Law Changes Or Not?

In the past year I have read about or head about numerous law changes for the game of soccer.  These changes have been discussed by current coaches, former players etc.

Some of the discussed changes include the following:

  • Changing the offside law.  The ideas I have heard range from getting rid of it altogether, adding a 35 yard line which is where the offside law would take affect, requiring there be a clear space between the attacker and the second to last defender in order for it to be offside, factoring the keeper out of the law so it would be changed to the last defender instead and not worrying about the keepers position.
  • Changing the throw in to kick in.  This would make every ball dead ball a free kick
  • Changing the corner kick so that if a ball goes over the end line inside the 18 the restart would occur from the corner of the end line and 18.
  • Banning heading.  This is due to the risk of damage from concussions
  • Banning slide tackling.  This is to limit the number of injuries
  • Making the goal bigger.  This is to increase the number of goals.
  • When a games regular time is over and a winner needs to be determined (due to a tournament type situation) remove one player from each team every 5 minutes to open the field up further.
  • Add additional refs - The field is VERY big for one person (with two assistants) to cover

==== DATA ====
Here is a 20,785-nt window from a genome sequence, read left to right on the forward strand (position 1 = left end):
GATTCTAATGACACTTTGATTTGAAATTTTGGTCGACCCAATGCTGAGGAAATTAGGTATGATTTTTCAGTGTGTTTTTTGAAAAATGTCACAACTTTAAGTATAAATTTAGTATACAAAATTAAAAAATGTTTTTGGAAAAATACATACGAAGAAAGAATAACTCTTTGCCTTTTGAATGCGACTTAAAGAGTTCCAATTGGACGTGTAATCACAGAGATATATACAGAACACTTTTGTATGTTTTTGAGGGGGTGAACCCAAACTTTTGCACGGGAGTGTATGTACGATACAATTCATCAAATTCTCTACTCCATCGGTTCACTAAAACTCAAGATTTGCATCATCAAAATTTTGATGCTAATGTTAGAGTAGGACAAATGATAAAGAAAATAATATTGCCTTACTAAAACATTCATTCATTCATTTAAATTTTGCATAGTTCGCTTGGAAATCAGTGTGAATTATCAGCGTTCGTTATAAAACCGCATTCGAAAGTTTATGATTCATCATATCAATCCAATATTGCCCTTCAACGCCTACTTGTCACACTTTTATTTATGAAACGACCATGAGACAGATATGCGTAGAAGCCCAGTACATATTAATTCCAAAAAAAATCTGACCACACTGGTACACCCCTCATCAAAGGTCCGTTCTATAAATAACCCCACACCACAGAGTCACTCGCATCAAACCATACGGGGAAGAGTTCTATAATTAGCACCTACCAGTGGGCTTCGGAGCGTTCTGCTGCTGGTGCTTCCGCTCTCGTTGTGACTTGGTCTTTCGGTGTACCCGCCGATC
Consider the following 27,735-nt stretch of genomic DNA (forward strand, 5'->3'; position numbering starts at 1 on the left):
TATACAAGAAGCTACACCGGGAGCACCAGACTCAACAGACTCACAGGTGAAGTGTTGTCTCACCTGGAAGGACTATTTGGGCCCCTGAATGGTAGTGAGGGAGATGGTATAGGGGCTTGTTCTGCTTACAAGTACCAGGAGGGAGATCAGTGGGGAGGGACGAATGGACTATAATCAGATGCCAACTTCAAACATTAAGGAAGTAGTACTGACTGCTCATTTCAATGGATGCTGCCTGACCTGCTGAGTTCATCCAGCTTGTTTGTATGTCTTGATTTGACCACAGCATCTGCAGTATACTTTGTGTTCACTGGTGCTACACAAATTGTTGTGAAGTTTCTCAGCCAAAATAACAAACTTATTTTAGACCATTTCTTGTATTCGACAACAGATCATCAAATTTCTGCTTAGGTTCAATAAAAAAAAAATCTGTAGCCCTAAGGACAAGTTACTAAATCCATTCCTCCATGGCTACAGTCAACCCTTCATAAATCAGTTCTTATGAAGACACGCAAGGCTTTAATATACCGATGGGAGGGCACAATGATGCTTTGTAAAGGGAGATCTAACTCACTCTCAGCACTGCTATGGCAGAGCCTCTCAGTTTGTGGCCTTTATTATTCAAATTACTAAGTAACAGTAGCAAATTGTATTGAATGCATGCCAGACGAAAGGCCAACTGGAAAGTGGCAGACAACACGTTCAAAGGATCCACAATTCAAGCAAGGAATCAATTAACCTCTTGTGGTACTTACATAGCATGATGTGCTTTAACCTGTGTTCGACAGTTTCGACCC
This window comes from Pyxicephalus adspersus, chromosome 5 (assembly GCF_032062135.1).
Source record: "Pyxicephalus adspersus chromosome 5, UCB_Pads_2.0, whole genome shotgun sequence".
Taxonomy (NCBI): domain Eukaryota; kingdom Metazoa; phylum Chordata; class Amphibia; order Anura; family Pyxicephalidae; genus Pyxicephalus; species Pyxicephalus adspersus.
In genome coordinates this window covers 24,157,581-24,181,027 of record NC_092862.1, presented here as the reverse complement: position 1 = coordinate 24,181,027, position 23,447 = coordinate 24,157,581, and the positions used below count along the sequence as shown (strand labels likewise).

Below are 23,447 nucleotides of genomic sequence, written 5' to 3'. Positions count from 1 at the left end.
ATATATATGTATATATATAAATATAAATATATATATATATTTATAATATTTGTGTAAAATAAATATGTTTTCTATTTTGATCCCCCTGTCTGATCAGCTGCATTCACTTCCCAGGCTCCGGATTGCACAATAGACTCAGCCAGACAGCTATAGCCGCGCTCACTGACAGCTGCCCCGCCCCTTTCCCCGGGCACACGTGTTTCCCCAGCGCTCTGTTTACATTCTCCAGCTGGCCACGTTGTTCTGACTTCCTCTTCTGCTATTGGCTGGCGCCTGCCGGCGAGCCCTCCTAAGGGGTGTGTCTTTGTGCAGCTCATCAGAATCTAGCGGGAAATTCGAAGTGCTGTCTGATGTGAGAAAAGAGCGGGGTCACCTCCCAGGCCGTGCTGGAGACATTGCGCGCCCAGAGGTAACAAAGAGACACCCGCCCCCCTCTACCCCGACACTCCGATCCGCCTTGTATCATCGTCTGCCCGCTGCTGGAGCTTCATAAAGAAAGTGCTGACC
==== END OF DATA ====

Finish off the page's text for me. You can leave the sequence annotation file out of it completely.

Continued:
• Have the official time kept on a scoreboard - This would avoid the uncertainty of how much time is added for injuries, time wasting etc
  • Add additional allowed subs in professional soccer
  • Adding instant replay for close calls

These are just some of the proposed changes I have heard discussed.

My question is WHY?

Soccer is a wonderful game as currently played.  It’s fun to play.  It’s fun to watch.  It’s fun to coach.  Why do people feel the need to make changes when things are so good?

Is the offside law confusing sometimes?  Yes but it’s not the law that is confusing it’s determining whether a player is involved in the play when the ball is played and whether they are in an offside position at that time.  If you change the location of where the offside law takes place or what makes someone offside, it’s still going to involve decision making so will always be somewhat confusing.  Confusing is NOT a bad thing!

The idea behind the throw in is to get the ball back in play (preferably quickly).  It’s not intended as an offensive weapon.  The last thing the game needs is for the ball to go out of play and everything stops while the big backs come up the field and then the balls gets lofted in the middle hoping something good happens.

Corner kicks are currently great scoring opportunities for the attacking team.  There is no need to change this just for the sake of changing

Injuries are an unfortunate part of the game but to completely change the game to make it safer is not necessary when slide tackling and heading are not where most injuries are coming from.